The Influence of Roof Fenestration on Daylight Distribution in an Atrium Space Under Tropical Sky Conditions
A parametric study was done to evaluate the daylight performance in atrium buildings focusing on the effect of roof fenestration on the atrium space under a range of sky conditions. The interaction between various roof configurations and daylight conditions inside the atrium space was also studied. In achieving this objective, the work began with a field study using scale models under real sky conditions in a tropical region. The data produced were used to simulate more complex conditions by running a simulation study using the IES-3178 VE-Pro (IESRadiance) program suite for daylighting simulations on a full-scale atrium. The photometry and geometry of the test modules were carefully reproduced. The surrounding and daylighting environment of the physical model under real sky conditions were also simulated. The evaluation of daylight performance under real sky conditions was very challenging due to dynamic changes and fluctuations in sky conditions throughout the day. The changes were controlled in the simulation studies by maintaining a 2% atrium surface reflectance in order to study the transmittance by the roof fenestrations.
For real sky conditions, the factors considered were atrium design such as the form, skylight shapes, floor height, surface reflectance and glazing transmittance. After the real sky study, a comprehensive simulation was conducted in a much more complex environment which included many parameters from both indoor and outdoor conditions. The external factors refer to sky conditions and the sun’s position such as solar altitude and elevation with respect to time.
Four models were developed to perform the daylighting performance analyses. The models used different roof fenestration designs and structural truss systems: flat, pitched, pyramidal-gridded and saw-tooth. It was found that structured roof forms reduce daylight levels in the atrium well by 55%. A high contribution of daylight penetration occurs at the centre nearest to the atrium opening. The transmittance of the atrium roof structure also decreased the illuminance level at the lowest corners of the atrium space by 50%. Under overcast skies, the illuminance levels decrease even more at the corners of the atrium floor, especially for the north- and west-facing atrium surfaces for all types of roofs. Not surprisingly, the flat roof performed well in maintaining the acceptable limit of maximum light utilisation and was most consistent in terms of light distribution across the atrium floor. Meanwhile, the pyramidal-gridded roof type performed better in terms of daylight contribution at approximately 50%. The pitched roof was found to be less consistent and had poor distribution, especially at low transmittance levels. These results will aid the atrium designer in making decisions on the optimal design strategy for daylighting and energy efficiency.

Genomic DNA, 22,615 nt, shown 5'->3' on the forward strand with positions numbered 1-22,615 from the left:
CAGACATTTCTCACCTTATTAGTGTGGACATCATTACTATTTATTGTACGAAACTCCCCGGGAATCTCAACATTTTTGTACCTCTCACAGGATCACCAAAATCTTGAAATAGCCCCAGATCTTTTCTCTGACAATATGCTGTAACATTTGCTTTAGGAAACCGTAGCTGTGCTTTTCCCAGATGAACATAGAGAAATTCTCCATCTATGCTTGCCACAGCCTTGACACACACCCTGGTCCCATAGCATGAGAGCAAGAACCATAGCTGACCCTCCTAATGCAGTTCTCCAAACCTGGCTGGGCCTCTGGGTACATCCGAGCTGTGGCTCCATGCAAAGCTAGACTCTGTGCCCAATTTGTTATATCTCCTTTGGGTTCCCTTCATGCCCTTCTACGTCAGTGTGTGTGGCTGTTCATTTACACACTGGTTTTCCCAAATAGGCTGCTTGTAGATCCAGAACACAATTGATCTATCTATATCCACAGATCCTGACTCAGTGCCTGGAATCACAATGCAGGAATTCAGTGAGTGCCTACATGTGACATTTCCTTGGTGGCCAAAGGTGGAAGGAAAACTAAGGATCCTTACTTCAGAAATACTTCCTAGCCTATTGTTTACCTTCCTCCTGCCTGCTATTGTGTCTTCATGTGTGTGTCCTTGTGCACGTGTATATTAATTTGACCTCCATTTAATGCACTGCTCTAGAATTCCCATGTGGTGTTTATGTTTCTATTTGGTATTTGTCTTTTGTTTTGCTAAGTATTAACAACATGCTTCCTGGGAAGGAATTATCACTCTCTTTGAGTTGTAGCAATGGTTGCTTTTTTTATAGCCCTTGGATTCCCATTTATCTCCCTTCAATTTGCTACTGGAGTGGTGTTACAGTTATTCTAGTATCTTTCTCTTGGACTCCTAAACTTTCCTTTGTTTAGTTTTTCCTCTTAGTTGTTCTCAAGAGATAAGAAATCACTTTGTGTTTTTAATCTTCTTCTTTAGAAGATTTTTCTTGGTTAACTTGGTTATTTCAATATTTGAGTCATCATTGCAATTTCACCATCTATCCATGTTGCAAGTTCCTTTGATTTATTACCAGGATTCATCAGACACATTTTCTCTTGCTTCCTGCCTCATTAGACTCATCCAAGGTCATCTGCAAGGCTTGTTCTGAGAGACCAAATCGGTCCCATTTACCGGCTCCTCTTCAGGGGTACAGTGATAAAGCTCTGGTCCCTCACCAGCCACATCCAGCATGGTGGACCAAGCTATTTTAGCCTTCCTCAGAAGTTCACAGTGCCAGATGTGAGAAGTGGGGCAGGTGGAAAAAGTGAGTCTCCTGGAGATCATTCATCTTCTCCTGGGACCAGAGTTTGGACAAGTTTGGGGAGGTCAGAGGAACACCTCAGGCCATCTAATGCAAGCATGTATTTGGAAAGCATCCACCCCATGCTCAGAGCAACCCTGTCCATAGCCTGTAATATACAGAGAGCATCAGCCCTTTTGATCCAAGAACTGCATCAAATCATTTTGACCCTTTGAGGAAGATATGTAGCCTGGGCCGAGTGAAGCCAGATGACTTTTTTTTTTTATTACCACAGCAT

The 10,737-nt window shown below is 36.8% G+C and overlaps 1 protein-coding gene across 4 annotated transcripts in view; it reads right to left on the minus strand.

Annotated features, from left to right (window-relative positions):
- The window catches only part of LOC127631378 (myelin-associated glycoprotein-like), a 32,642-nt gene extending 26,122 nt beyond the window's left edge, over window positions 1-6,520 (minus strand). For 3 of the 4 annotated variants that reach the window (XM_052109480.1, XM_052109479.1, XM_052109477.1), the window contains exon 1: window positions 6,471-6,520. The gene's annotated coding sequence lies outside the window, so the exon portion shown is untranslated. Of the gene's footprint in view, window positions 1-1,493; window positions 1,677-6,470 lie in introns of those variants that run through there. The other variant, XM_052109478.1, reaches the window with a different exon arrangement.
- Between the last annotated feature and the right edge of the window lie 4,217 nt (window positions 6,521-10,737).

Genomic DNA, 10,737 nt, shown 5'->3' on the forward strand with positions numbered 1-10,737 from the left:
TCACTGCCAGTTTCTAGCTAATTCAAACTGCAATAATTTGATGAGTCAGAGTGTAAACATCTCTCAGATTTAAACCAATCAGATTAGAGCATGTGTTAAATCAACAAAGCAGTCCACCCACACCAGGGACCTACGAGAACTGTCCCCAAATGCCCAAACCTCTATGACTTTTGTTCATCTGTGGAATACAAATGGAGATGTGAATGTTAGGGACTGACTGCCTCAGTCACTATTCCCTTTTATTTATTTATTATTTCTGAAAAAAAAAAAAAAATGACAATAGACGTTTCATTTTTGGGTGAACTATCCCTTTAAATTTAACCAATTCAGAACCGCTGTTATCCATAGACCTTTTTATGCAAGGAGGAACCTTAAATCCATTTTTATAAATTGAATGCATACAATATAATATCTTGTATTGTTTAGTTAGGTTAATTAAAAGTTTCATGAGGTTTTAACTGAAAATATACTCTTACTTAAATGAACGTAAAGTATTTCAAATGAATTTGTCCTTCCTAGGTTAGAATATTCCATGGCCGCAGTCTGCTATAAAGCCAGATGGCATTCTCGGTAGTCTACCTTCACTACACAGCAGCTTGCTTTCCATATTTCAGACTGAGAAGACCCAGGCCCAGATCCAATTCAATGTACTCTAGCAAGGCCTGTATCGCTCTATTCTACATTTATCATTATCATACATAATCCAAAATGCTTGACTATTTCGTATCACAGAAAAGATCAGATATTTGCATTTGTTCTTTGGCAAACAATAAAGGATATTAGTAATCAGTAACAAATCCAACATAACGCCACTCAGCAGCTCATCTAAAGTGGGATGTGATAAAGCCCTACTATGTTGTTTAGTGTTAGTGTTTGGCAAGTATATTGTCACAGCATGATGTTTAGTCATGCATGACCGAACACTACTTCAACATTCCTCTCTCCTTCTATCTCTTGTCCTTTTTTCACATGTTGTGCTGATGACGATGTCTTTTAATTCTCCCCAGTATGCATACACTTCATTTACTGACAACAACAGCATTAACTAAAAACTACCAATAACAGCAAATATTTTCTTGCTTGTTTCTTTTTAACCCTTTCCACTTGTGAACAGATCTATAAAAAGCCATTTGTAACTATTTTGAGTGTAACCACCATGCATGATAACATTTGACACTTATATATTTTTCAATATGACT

KeywordsDaylight performance Atrium Roof fenestrations
The authors thank the Faculty of Architecture, Planning and Surveying, Universiti Teknologi MARA, INTEC Education College and ISESCO for the support of this work and the production of this chapter.
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